“Coleman’s little sister said you better act right, (Coleman)
Daddy’s gone to Louisville he’ll be back tonight
He’s gonna get another wagon and a good pair of mules
And we gonna move to Texas we just waitin’ on you.
Now you all been movin’ west since the day you got married
Well I’m gettin’ off the wagon, daddy, I’m too old to be carried
Gonna stay here in Kentucky where the bluegrass grow
I’m gonna play it all night down the new cut road”
To catch you up on my progress along the Oregon Trail with modern day muleskinners, Rinker Buck and his brother, Nick, our heroes, have spent the 4th of July at Fort Fetterman in Wyoming and are now restocking and repairing their wagon in Casper, getting haircuts and buying work gloves, preparing for the next leg over the dry high remote ruts leading up to South Pass.
And in Tarkio, boxes are stacked and marked, carried upstairs and down. Plastic tubs and dresser drawers, sleeping bags and high school trophies, winter coats and mantle clocks, all and sundry slid into the back of family pickups. Sweating the big stuff: the hard maple dining room table, the new leather chair, the 8 foot long hand-me-down leather couch, legendary by this, it is seven to-and-fro through doors it was never designed to egress.
Movin’ out, it’s an American pasttime….and family trait, I guess. Blake and I sit on our front porch and tally moves, kind of a parlor game, a trip down memory lane. Our first move: to a duplex south of Columbia for our final year of college and first year of marriage. Contents: a turquoise couch, a double bed, a gold Maytag washer and dryer, the repossessed T.V. of a Nigerian college student. I didn’t love the couch and immediately covered its tweedy glory with a nondescript brownish throw. Foolish ’70s girl! That ’50s/’60s artifact may be fodder for Pinterest these days. Yeah, and maybe Harvest Gold appliances will be stylish again, too.
Next time, it’s a short move into town, making room for baby number two. We add a big old upright piano, its bulk establishing our family as solid, serious, and settled. Well, not so much, as that piano went out the door and down the three steps of N. 4th and up the three steps and in the front door of RR#1, Westboro, just three years later.
Let’s talk about the kids. We took Lee to college and up the elevators of Jones Hall in one load. During four years at Mizzou, she lived in three different apartments after the dorm, all involving moves across town and two of the three involving flights of stairs. No pianos, but I did make one trip north driving blind with my insides in knots and Lee behind me with her car’s hazards blinking after the electrical system on the pickup and trailer threw craps. I blew right by the scales with a hard luck story on the tip of my tongue and one stop by the Highway Patrol already under my belt. Some moves are more stressful than others.
Moving Ann to Washington, D.C. for a summer didn’t involve furniture, but is memorable as a classic example of being penny wise, pound foolish. With an entire summer’s worth of bedding, clothing and other indispensables compressed into a backpack, a roller bag, and a six foot long canvas duffel, we decided to catch a shuttle bus from BWI (’cause we were saving money) to the train station (’cause we were saving money) that would end up at Union Station in D.C. where we would board the Metro (’cause we were saving money) and wind up walking the last six blocks to American University, our final destination (’cause we were saving money). Five hours later, blisters on our hands and feet and holes worn in the duffel from dragging it behind us, we limped into Union Station, whereupon I did not pass GO or collect $200, but put an end to the madness by hailing a cab. Some moves are more stressful than others.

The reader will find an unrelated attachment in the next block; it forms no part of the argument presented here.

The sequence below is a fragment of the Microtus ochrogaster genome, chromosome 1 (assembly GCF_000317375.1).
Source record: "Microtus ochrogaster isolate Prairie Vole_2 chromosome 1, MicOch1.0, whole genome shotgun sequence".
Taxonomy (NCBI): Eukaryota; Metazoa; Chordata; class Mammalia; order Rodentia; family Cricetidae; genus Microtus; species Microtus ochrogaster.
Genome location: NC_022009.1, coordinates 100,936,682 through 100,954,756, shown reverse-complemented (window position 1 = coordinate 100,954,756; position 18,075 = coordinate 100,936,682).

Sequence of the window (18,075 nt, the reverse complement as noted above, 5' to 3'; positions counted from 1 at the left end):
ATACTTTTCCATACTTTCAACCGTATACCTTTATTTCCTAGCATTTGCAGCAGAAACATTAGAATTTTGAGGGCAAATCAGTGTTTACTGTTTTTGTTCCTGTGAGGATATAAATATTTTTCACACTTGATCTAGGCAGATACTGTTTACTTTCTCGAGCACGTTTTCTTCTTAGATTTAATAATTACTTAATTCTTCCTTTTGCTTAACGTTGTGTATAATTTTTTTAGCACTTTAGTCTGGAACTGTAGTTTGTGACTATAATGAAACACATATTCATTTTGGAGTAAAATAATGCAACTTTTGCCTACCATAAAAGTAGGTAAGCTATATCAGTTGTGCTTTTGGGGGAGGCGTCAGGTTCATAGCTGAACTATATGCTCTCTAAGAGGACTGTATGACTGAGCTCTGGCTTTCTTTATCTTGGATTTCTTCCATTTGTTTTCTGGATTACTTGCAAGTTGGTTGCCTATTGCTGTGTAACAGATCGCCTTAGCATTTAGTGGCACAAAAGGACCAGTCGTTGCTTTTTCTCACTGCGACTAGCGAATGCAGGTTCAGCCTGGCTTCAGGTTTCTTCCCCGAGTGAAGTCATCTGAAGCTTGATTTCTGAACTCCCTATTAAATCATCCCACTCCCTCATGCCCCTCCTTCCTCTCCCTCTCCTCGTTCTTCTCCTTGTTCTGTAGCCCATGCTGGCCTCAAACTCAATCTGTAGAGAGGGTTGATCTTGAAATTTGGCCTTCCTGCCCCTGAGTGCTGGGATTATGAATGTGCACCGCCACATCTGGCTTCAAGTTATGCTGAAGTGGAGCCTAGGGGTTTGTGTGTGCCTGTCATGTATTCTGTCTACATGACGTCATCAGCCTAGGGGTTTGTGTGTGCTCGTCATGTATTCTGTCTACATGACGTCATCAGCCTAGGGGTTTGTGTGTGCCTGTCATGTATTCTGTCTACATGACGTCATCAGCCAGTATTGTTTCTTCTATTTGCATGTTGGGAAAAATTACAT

Ben’s moves have both logged the most miles…and contained the most tortuous staircases. Soggy stairs at the dorm, narrow fire escape stairs on Wash Ave., dicey basement stairs on Clemens, and four flights up to the steamiest summer residence ever, the torture chamber just off Kingshighway. Fortunately, St. Louis eateries reward those moving experiences with tasty meals and frosty mugs.
The staircase tally is relevant because Ben currently holds the family record for furniture most likely to protect you in case there’s a tornado, the 4 or 5 foot square massif of slate and wrought iron that is categorized as a coffee table and has proven impervious to all efforts to dismantle, destroy or discard it by those charged with moving it during the last decade. It’s a beast. I fully expect that coffee table to accompany Levi to his first apartment years from now…but I don’t know who will volunteer to carry it!
For now, the dust is settling and the trucks and trailers will return to their normal duties of hauling pigs and hauling plants. My piano left its own trail ruts in the hardwood floor at Spruce, but has now held down its corner of this front room since October of 2002, the same month Lee and Ryan moved into Lee’s childhood home. That winter, Ann and Matt made it three for three with their purchase of the painted lady on College.
That’s the kind of transience our forebears recorded routinely in Oregon Trail days when kith and kin got the movin’ fever bad and hit the road for new lands with high hopes. A better place to call home: to carry your house on your back, drag it behind you, set it down again, and ultimately, pull a Brigham Young and declare “this is the place.”
“Movin’ out. Just the prelude to ‘comin’ home.’
You’ve been saying for the longest time that the time has come.
You’ve been talking like you’re of a mind to get some changing done.
Maybe move out of the city, find some quiet little town
Where you can sit out on your back porch step
And watch the sun go down.”
Mary Chapin Carpenter
August 24, 2016